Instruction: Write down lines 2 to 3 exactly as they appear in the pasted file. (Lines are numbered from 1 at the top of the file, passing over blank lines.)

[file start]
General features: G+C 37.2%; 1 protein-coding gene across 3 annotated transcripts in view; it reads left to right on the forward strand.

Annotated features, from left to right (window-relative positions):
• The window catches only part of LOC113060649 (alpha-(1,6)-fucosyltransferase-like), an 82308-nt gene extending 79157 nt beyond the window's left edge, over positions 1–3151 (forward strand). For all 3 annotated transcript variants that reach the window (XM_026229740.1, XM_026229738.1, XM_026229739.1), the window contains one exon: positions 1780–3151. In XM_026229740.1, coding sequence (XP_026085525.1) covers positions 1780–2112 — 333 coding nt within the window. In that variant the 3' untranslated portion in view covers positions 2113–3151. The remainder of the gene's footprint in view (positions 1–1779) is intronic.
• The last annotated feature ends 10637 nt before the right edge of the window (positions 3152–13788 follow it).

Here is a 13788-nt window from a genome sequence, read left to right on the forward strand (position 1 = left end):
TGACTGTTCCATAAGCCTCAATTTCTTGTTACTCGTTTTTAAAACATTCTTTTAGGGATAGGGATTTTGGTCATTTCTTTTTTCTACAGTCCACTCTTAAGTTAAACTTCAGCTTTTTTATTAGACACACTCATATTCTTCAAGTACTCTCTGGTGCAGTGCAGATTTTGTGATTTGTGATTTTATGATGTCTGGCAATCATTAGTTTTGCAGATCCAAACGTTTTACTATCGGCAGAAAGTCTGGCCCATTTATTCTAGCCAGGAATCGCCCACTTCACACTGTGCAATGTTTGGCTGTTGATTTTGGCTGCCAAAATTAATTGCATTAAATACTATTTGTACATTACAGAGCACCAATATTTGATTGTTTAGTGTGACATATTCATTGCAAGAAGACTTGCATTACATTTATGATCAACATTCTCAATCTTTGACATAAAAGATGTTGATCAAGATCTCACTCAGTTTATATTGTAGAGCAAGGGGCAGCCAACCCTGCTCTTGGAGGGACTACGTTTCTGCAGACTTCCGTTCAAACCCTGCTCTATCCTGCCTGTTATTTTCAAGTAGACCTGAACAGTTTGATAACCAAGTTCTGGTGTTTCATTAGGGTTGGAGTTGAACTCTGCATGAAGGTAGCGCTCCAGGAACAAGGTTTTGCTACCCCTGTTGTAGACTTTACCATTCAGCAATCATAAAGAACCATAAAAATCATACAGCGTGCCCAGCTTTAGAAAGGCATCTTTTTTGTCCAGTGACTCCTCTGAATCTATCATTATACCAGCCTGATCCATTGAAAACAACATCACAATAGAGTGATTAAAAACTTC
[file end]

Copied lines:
Annotated features, from left to right (window-relative positions):
• The window catches only part of LOC113060649 (alpha-(1,6)-fucosyltransferase-like), an 82308-nt gene extending 79157 nt beyond the window's left edge, over positions 1–3151 (forward strand). For all 3 annotated transcript variants that reach the window (XM_026229740.1, XM_026229738.1, XM_026229739.1), the window contains one exon: positions 1780–3151. In XM_026229740.1, coding sequence (XP_026085525.1) covers positions 1780–2112 — 333 coding nt within the window. In that variant the 3' untranslated portion in view covers positions 2113–3151. The remainder of the gene's footprint in view (positions 1–1779) is intronic.